“Surely a tragedy of this magnitude is the wake up call our Government needs to change its approach and finally commit to an expansion of safe routes for those men, women and children in desperate need of protection. How many more lives must be lost before we finally end the cruel and dangerous tactic of seeking to punish or push away those who try and find safety in our country.”
Tom Davies, Amnesty International UK’s refugee and migrant rights campaign manager, said the charity was “deeply saddened by the loss of these lives”, adding: “How many more times must we see people lose their life trying to reach safety in the UK because of the woeful lack of safe means to do so?
“We desperately need a new approach to asylum – including genuine Anglo-French efforts to devise safe asylum routes to avoid such tragedies happening again.”
Echoing their wordings, British Red Cross chief executive Mike Adamson said the news comes “far too soon after other recent deaths on this route.”
He added: “Nobody puts their life at risk unless they are absolutely desperate and feel they have no other options.
“Everyone deserves to live in safety and it should be unacceptable to us that people have no choice but to make dangerous crossings in their search for this.
“There are no simple answers, but we urge the Government to rethink its plans for making the UK’s asylum system harder to access.”
Bella Sankey, director of charity Detention Action, said she was “truly saddened” by the reports and accused Government failures of allowing the current crisis.
“A cross-party group of MPs have put forward a humanitarian visa proposal which would provide a safe route and save lives and we hope that parliamentarians will vote this into legislation by Christmas,” she added.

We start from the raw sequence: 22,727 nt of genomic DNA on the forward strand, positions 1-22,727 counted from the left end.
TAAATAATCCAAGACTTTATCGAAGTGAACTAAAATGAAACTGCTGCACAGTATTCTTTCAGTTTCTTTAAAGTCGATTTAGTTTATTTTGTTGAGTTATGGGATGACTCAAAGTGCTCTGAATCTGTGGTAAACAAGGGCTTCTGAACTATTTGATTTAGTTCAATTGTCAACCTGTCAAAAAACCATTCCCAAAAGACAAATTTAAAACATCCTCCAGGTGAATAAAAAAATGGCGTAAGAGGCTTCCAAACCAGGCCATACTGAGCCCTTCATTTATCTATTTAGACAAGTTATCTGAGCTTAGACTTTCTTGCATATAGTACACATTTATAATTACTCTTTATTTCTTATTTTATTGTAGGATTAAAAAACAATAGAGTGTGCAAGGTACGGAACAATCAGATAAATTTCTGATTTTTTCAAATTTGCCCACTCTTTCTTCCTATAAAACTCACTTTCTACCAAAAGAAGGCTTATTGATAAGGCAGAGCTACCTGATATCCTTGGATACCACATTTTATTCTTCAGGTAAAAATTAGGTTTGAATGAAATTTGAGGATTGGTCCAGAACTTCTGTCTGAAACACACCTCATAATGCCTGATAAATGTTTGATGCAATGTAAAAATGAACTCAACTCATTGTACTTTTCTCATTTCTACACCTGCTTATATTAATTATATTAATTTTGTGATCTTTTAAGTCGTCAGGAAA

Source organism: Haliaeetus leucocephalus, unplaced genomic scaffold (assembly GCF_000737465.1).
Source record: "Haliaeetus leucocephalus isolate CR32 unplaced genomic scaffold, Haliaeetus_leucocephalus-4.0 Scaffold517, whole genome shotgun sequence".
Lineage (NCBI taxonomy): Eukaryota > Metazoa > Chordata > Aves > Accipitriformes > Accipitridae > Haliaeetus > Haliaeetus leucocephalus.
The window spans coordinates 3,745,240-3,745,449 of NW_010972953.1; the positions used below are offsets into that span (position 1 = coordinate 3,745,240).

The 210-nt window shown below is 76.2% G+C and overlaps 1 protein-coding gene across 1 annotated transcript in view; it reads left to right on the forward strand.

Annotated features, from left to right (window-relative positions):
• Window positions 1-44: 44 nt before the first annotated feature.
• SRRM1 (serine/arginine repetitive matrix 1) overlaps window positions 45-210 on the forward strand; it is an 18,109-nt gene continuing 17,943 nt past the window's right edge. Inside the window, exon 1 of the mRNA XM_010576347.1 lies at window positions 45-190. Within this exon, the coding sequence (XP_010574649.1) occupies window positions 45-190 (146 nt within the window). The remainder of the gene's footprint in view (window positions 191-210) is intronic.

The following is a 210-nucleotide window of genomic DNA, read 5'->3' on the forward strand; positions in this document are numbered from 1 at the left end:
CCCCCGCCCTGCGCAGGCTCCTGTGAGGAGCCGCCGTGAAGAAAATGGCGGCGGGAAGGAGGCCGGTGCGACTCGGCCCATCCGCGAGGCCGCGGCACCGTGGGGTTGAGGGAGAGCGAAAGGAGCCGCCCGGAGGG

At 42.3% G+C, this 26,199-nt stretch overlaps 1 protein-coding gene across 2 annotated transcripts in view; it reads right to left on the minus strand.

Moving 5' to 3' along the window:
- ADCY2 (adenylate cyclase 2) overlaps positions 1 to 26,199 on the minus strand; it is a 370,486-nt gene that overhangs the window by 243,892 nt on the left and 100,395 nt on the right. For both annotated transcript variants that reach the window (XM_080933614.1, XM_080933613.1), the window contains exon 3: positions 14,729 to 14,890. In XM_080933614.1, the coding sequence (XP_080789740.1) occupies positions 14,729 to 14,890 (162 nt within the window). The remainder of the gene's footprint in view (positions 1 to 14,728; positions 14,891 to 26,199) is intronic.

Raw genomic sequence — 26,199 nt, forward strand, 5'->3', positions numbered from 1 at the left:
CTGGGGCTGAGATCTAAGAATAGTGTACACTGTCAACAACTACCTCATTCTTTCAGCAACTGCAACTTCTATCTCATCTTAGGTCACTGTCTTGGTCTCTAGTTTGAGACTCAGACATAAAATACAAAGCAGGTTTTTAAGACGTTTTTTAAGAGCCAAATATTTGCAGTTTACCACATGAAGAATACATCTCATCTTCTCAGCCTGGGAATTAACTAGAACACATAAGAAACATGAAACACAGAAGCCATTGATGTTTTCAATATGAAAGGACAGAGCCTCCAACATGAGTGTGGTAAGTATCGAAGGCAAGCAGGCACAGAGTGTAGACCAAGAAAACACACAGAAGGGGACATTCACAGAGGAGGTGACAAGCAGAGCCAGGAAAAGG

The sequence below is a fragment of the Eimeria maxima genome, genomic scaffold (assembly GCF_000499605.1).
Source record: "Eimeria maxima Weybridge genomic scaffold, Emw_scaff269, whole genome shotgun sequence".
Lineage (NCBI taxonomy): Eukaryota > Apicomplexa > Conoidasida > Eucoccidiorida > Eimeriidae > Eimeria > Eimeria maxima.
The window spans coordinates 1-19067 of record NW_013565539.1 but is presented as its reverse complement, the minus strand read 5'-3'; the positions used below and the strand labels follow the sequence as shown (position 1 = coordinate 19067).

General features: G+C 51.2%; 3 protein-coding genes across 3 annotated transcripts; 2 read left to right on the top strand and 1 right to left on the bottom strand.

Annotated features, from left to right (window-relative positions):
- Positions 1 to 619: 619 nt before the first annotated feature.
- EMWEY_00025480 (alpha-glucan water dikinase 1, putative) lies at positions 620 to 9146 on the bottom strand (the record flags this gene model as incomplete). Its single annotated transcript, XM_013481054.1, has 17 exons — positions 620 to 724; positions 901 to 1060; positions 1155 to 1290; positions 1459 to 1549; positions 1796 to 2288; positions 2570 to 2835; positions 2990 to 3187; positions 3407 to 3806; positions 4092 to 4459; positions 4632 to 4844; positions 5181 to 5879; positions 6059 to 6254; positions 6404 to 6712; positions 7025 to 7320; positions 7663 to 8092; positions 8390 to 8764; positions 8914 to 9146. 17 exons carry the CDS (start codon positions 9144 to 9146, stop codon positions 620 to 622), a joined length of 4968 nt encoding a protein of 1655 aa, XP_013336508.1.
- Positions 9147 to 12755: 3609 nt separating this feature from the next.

The president and chairman of the ports of Calais and Boulogne Jean-Marc Puissesseau told BBC News the UK and the European Union must work together to find a solution to migrant boat crossings, adding: “Even if the sea is not looking so rough, in the middle (of the English Channel) there are always many waves. It is dangerous.
“That can happen again because they try everything to get to your country.
“That’s why I am very upset. I don’t know what to do.”
He accused people smugglers of being “murderers”, adding: “The poor migrants who have spent months and months to come to here, and who die so close to their dream… I don’t know what to do really.”
Both he, French prime minister Jean Castex and Mayor of London Sadiq Khan said it was an “utter tragedy”.
Mr Khan urged the Government to work with French authorities to provide safe routes for those seeking sanctuary.
Dover MP Natalie Elphicke said “stopping these dangerous crossings is the humanitarian and right thing to do”.
Labour’s shadow home secretary Nick Thomas-Symonds told the BBC: “It really now has to act as the most tragic of wake-up calls to redouble our efforts to make sure that people are not out on the water in these terrible makeshift boats risking their lives.
“It is unrealistic to think that the entirety of that coastline can be patrolled. We need to be looking at practical law enforcement action away from the coast as well.
“We need that wider joint law enforcement work with the French authorities to be disrupting further away from the coast. In addition to that we do need to look at safe and legal routes.”
Damian Collins, the Conservative MP for Folkestone and Hythe, said it was an “avoidable tragedy”, adding: “We must stop these crossings and crack down on the criminal gangs that profit from them. We have to show that the crossings are futile and will not lead to a permanent right to stay in the UK.”